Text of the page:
Man-in-the-Middle Attack 

A “Man-in-the-Middle” Attack leverages phishing messages to portray itself as a legitimate business and then attempts to complete 2 specific tasks. First, the message contains malicious attachments the tricks the victim into opening them and then installing spyware aimed at recording passwords. Second, it will embed links to a decoy website to get the victim to unknowingly compromise credentials. 

Traffic Interception 

Traffic Interception is a type of Man-in-the-Middle attack. In this attack, a threat actor will eavesdrop on the network through an insecure Wi-Fi connection or use a tactic called SSL hijacking. SSL hijacking occurs when a threat actor can intercept a connection between the intended target and a legitimate site and then records any pertinent information shared between the 2 entities. 

Shoulder Surfing 

Shoulder Surfing may sound like a stretch, but it is a legitimate way for hackers to steal your password by simply looking over your shoulder. Often, we are not completely aware of our surroundings in a public place and type our credentials in while others are watching. Additionally, video surveillance cameras can capture your password, and you generally have no idea who is on the other side of those cameras. A close second to this method of leaving passwords “hidden” out in the open on post it notes and other places. 

Password Attack Prevention 

Now that we’re familiar with the most common ways that hackers are actively trying to steal your passwords, how can we stop them? The good news is that there are several things we can do to protect ourselves and they are not difficult or expensive to implement.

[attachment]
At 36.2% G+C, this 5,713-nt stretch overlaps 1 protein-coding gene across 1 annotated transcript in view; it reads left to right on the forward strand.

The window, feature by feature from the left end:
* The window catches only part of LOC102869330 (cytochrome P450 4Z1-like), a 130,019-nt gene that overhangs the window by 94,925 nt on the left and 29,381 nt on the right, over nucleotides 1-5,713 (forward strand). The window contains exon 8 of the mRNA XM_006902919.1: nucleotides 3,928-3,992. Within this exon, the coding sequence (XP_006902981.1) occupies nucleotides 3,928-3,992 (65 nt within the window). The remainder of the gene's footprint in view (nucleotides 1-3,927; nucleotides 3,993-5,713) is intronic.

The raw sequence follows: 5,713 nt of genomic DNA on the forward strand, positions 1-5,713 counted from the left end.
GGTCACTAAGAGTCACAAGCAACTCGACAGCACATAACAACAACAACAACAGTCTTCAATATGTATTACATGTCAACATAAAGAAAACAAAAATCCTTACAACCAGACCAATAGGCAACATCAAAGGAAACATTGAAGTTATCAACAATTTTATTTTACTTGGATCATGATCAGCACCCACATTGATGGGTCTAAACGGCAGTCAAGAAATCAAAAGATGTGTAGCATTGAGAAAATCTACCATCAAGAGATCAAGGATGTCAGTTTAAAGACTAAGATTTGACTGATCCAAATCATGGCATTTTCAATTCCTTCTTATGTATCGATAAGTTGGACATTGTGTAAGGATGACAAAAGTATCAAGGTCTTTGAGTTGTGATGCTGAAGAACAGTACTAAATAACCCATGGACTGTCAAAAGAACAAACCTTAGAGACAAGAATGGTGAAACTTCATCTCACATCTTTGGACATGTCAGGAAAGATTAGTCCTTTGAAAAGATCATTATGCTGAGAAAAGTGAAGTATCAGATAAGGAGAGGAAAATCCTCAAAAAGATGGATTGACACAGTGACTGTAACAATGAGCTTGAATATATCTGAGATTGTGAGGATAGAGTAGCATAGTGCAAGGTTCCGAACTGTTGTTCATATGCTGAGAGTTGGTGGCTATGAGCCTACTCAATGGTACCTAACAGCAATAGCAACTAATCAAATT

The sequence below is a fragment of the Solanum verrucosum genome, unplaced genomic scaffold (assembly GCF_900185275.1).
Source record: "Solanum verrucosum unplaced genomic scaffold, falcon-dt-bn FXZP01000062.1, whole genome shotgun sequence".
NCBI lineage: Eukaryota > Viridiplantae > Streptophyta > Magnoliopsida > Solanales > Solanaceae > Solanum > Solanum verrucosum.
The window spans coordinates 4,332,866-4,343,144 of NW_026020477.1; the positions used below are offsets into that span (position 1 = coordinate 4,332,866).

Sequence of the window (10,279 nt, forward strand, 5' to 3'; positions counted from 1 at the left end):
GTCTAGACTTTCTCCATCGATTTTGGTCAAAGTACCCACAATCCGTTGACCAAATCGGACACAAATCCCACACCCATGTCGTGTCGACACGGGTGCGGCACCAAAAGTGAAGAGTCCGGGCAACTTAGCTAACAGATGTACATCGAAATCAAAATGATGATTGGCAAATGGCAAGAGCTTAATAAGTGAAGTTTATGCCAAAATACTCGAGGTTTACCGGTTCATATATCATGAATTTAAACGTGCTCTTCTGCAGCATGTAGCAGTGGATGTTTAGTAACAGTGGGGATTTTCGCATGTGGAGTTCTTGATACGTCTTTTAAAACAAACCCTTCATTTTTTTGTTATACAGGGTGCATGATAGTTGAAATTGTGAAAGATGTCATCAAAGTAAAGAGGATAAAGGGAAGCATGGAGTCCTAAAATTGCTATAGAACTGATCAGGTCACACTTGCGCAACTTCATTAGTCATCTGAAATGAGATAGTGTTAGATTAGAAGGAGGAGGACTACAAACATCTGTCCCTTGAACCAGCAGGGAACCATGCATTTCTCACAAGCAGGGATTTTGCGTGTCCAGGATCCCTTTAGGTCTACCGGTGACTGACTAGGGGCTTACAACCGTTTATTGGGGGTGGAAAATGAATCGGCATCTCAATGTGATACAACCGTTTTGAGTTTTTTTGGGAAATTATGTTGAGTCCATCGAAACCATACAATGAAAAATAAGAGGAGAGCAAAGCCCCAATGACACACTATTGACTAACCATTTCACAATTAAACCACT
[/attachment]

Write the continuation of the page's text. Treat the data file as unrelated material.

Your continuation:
Avoid Password Reuse 

Creating a strong password seems like the most obvious step to take but with the sheer number of password-required accounts that we manage daily, it is understandable to pick a password that you can easily remember. The problem is that your password is easy to obtain and every account that you use the same or similar passwords for are now compromised. According to NIST  (National Institute of Standards and Technology), passwords should be 8 – 64 characters with nonstandard (emoticons) when possible. Long passphrases are preferred. NIST also suggests only reset passwords when your current password is forgotten or compromised. 

Deploy Multi-Factor Authentication (MFA) 

Multi-factor authentication is a 2-step login process that requires something you know like your password and something that you have like token or something you are like a fingerprint (biometric). Enabling MFA presents an additional layer of security to make your password harder to crack, resulting in more protection for your data. 

Use a Password Manager 

A Password manager is a great solution to keep all your passwords safe. Password managers can be used as a corporate or individual tool. There are many benefits to using Password Manager including auto-generation of new passwords, keeping all passwords secure, synchronizing across multiple devices and operating systems, and alerting of phishing sites.  

Deploy an Endpoint Detection and Response Solution (EDR) 

Endpoint Detection and Response (EDR) is an endpoint security solution that continuously monitors end user’s devices to detect a cyber-attack and respond to the threat. In the case that a password attack is executed on an end-user’s devices, the EDR solution will provide real time alerts so that your IT Security Team can take swift action. 


A strong Cybersecurity posture starts with something as simple as a complex password. When we create our passwords, we think that they are strong enough and that a password attack could never happen to us. As you can see from this article, we are all susceptible to multiple types of password attacks ranging from the simple to the complex. The good news is that there are many ways to protect yourself and keep yourself protected by following a consistent routine of password hygiene.